Andreea Ayers, founder of Launch Grow Joy
How can business owners manage time wasters to reduce their impact?
Ayers: Focus on one task at a time. The more you try to do everything, the more time you waste. There were days when I was feeling so overwhelmed, I’d try to do everything. At the end of the day, I was never able to complete the task I set out to do. I was busy but I didn’t get a lot of work done except to answer email.
Kogon: The best way entrepreneurs can do this is follow what the brain requires. It requires a framework. It requires a process to be very intentional about everything that comes in and make the highest-value decision. We always put forward Stephen Covey’s matrix, using “urgent” and “important.” Really intentionally qualify every email that comes in. Is this necessary for me to do this now, or is it a distraction? Am I just surfing the Internet, or am I being intentional about what I am looking for?
Naylor: From my experience, it’s all been about focus. I feel like when we are focused, we’ll naturally reduce waste. Setting up monthly goals and then working backward, seeing what I can accomplish this week that will help get me closer to my monthly goals and what I can do today to accomplish my weekly goals. Acting on those top priorities first eliminates a tremendous amount of waste.
Ryan Naylor, founder and president of LocalWork.com
How does the future look? Are we getting better at not wasting time? Can technology help or hurt?
Naylor: As the world gets faster and technology becomes more rampant, there are more distractions. It’s so easy to waste time. There’s more content and more blogs to capture our attention. The technology has learned what our interests are. You open one page and you’re going to be sucked in every time. There are going to be those who can’t cope with the distractions and those who lean on technology to help them be more efficient. Mobile apps like Wunderlist keep track of your tasks and to-dos and follow you from device to device. Those who become more efficient and don’t waste time will be leveraging tools like that.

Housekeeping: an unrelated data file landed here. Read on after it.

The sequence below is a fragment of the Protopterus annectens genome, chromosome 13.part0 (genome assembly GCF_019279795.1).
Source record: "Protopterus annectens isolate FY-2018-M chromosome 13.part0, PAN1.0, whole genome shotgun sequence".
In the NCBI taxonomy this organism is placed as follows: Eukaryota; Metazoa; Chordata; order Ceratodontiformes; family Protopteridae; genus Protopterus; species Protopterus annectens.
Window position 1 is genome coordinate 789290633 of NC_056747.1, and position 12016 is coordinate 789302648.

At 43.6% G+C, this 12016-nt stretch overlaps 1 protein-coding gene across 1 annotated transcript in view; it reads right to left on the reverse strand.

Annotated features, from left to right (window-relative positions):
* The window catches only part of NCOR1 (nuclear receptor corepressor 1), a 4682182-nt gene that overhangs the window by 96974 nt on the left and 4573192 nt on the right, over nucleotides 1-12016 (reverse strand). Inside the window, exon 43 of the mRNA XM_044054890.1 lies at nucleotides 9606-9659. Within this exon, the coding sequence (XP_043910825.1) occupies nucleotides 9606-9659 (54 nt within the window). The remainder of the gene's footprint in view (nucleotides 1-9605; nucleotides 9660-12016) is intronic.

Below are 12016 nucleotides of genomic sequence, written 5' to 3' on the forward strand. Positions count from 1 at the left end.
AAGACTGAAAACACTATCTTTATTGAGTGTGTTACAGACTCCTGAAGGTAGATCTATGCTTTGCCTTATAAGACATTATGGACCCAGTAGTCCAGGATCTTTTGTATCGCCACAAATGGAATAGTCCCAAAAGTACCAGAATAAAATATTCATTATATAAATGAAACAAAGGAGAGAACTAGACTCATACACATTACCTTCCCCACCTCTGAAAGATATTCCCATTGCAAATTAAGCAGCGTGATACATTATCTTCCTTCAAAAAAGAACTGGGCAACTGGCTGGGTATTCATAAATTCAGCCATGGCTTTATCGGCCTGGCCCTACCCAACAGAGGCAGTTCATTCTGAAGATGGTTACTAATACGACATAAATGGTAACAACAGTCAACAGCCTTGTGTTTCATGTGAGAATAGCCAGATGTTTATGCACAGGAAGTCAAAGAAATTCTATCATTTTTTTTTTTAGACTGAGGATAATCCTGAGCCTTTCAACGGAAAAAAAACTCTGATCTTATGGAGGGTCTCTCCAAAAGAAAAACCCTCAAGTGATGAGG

Ayers: We’re going to get better if we start paying more attention to it. I agree that there is even more technology and distractions. If we are aware that this is an issue, we can use technology to make it better. If we’re not aware of it, it can only get worse.
Kogon: The potential to get better is there, and the competitive edge will be held by those who master the necessary mental skills of the 21st century. The paradox is that now it’s both easier and harder than ever to achieve extraordinary productivity. And it’s because of technology. If people are mindful and intentional, they can harness technology to help drive them to extraordinary productivity. If they just keep going through life as they are, they’re going to keep getting buried alive.